The ALLStAR Advisory Board reviewed this question. While the definitions for these lines remain unchanged, a new performance indicator (Line 585) was added. This is a “yes or no” question where you can indicate that there are times in which the law library may be unstaffed, but the law library’s space is available for use to members of the law school community.
For those of you with a main campus with ILLIAD/ILL and law ILL, are you reporting total ILL from the law collection and to all law patrons? Or are you reporting just those that go through the law school’s ILL? The former better reflects the intellectual activity of the institution and the utility of the collection for outside libraries, but the latter better reflects the law library’s ILL workload. This is further complicated by cross-campus and consortial borrowing that do not go through ILL.
The AOS instructions for Line 630 (ILL-Total number of filled requests received from other libraries) that transactions between libraries at your institution not be included. Since this survey is intended for academic law libraries, reporting the data as much as possible just for these law libraries increases the data’s effectiveness for benchmarking studies and other research.
The ILL questions on the AOS seem to only ask for borrowing and not lending data. Is this correct?
Yes, if you are referring to Line 630 (ILL-Total number of filled requests received from other libraries) from the ARL, ACRL, and ABA surveys. Please note, that the ALLStAR Advisory Board eliminated ABA Q7a because it was confusing. The AOS question regarding lending data appears on Line 620 (Total number of filled requests provided to other libraries (loaned)) from ARL, ACRL, and IPEDS.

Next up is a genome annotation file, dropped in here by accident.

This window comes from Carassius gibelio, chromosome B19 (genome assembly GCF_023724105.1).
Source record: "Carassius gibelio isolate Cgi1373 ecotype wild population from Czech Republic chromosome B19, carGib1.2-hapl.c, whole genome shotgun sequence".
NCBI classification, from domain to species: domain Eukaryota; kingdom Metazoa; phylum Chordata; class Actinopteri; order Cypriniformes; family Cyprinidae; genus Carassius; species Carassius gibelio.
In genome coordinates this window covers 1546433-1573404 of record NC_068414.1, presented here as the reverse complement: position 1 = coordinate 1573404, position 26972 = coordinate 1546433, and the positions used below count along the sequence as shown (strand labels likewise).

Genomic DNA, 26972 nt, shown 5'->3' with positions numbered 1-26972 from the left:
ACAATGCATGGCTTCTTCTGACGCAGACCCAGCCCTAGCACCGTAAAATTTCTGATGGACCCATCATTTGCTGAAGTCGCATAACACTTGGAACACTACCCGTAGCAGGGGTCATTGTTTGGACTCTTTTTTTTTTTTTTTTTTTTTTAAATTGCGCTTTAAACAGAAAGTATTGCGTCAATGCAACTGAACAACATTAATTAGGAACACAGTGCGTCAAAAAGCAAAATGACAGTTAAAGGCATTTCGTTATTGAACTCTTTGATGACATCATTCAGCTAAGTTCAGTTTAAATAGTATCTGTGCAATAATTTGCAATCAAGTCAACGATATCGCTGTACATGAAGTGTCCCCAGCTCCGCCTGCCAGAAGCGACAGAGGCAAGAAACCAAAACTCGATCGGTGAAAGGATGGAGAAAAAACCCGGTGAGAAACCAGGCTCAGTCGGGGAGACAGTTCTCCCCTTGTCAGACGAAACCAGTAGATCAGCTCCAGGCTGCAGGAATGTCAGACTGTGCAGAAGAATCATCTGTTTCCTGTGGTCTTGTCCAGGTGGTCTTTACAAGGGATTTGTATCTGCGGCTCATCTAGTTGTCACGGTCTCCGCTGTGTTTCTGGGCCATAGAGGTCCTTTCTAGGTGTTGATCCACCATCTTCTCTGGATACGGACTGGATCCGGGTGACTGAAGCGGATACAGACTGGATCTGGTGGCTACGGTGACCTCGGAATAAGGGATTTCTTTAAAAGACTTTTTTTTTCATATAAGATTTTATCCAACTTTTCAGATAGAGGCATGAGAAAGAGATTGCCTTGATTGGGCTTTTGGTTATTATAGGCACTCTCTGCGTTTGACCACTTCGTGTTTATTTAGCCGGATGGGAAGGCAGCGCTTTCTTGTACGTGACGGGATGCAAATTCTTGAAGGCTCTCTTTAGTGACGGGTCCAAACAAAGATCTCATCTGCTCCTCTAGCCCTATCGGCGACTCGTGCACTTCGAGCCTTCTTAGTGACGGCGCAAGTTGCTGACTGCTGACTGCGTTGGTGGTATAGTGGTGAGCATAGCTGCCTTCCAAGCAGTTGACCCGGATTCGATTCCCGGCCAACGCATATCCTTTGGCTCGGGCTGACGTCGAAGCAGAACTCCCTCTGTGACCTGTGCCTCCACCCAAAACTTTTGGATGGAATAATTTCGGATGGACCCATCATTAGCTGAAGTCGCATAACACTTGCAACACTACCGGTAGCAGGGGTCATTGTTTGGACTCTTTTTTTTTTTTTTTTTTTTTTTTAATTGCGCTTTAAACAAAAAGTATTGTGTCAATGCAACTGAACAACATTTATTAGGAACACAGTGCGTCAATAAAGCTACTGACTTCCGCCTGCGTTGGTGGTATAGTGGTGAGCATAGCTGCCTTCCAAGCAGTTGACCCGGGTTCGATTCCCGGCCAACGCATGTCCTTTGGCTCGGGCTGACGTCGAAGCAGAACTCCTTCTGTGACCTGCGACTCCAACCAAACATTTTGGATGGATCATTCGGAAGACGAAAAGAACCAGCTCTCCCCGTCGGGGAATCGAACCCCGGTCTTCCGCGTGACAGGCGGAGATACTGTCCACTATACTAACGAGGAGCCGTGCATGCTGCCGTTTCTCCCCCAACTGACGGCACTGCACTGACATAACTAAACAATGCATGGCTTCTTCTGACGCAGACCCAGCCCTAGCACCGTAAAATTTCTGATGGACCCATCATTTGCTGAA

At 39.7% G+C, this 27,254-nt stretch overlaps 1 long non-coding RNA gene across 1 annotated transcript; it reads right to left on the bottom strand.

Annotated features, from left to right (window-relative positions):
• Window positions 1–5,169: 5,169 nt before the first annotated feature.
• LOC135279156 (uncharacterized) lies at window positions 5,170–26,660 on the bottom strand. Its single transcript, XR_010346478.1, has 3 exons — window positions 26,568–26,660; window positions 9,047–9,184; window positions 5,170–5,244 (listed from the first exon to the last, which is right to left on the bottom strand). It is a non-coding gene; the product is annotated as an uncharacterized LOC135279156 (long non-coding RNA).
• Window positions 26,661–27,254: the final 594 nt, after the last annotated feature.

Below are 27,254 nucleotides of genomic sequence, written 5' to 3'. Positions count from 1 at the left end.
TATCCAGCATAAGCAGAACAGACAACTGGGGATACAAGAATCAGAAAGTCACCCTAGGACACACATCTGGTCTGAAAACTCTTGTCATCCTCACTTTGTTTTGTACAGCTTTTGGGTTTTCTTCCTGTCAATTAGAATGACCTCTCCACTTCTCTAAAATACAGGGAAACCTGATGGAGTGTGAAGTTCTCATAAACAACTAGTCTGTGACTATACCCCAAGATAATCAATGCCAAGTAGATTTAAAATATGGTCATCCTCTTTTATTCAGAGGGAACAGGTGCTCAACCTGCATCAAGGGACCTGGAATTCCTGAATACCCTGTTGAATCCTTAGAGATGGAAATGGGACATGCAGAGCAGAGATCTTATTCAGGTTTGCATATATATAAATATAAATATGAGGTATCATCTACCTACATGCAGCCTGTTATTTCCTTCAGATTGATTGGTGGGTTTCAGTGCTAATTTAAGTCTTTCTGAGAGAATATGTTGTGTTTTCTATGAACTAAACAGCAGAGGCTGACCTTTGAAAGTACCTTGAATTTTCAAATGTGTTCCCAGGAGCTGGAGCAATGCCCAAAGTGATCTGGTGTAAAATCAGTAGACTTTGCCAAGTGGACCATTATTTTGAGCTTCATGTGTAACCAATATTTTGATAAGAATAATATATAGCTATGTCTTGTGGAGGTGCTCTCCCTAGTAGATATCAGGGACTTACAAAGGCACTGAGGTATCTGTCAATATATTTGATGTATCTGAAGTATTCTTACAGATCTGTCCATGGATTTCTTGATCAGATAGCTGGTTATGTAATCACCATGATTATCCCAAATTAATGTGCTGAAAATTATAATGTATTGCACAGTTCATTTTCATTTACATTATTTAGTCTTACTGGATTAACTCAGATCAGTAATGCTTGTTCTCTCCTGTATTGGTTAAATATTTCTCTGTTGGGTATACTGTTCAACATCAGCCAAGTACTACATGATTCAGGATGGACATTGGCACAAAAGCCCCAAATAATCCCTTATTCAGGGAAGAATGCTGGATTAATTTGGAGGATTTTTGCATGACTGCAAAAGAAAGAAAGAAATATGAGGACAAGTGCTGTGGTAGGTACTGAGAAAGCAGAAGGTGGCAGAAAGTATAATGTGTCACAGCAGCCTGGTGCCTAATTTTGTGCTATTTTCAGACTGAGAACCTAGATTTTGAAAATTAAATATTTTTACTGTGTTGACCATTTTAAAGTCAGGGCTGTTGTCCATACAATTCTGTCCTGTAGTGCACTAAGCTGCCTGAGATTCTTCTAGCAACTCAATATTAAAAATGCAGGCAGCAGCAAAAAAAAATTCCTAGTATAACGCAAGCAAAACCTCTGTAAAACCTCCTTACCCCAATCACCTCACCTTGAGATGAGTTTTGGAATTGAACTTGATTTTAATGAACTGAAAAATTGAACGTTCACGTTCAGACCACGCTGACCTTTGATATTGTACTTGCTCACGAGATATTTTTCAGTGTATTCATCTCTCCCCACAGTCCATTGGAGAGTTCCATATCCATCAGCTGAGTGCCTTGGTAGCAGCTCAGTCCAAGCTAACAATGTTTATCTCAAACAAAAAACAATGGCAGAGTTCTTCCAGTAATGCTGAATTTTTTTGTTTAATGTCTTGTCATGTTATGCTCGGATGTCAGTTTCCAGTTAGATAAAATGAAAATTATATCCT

Are there any calculations in the AOS besides “calculated sums” that facilitate data review?
Yes. ALLStAR includes about 100 derived ratios. A derived ratio is a performance indicator divided by another performance indicator to yield a ratio or a percentage. Example derived ratios in the AOS are the number of reference transactions per full-time student and the percentage of expenditures for collection support of total library expenditures.
When are the data used in the ALLStAR Official Survey updated for the reports?
The reports are re-run or updated at the beginning of each month.
Can ALLStAR be used to measure outcomes?
ALLStAR includes input and output measures. It is not an outcomes measurement tool by most definitions applied in the library science or education literature. However, there are outcomes measurement tools available for the academic library community.
In 2019 ACRL introduced “Project Outcome: Measuring the True Impact of Libraries,” an online toolkit to help libraries understand and discuss their programs’ and services’ impact by measuring and analyzing outcomes. While you need to sign up for an account, Project Outcome’s resources are free for academic and research libraries. Sample resources include What Is Outcome Measurement? which discusses the importance of need assessment, output, outcome, and patron satisfaction. There is also a recording of an August 2019 presentation, ACRL Project Outcome: Assessing the Learning Outcomes of Library Instruction, by Eric Ackermann and Sara Goek.
The Private Academic Library Network Inc (PALNI) collaborated with The IDEA Center, a nonprofit organization dedicated to improving student learning in higher education, to create a free assessment survey focused on the educational role and institutional effectiveness of libraries.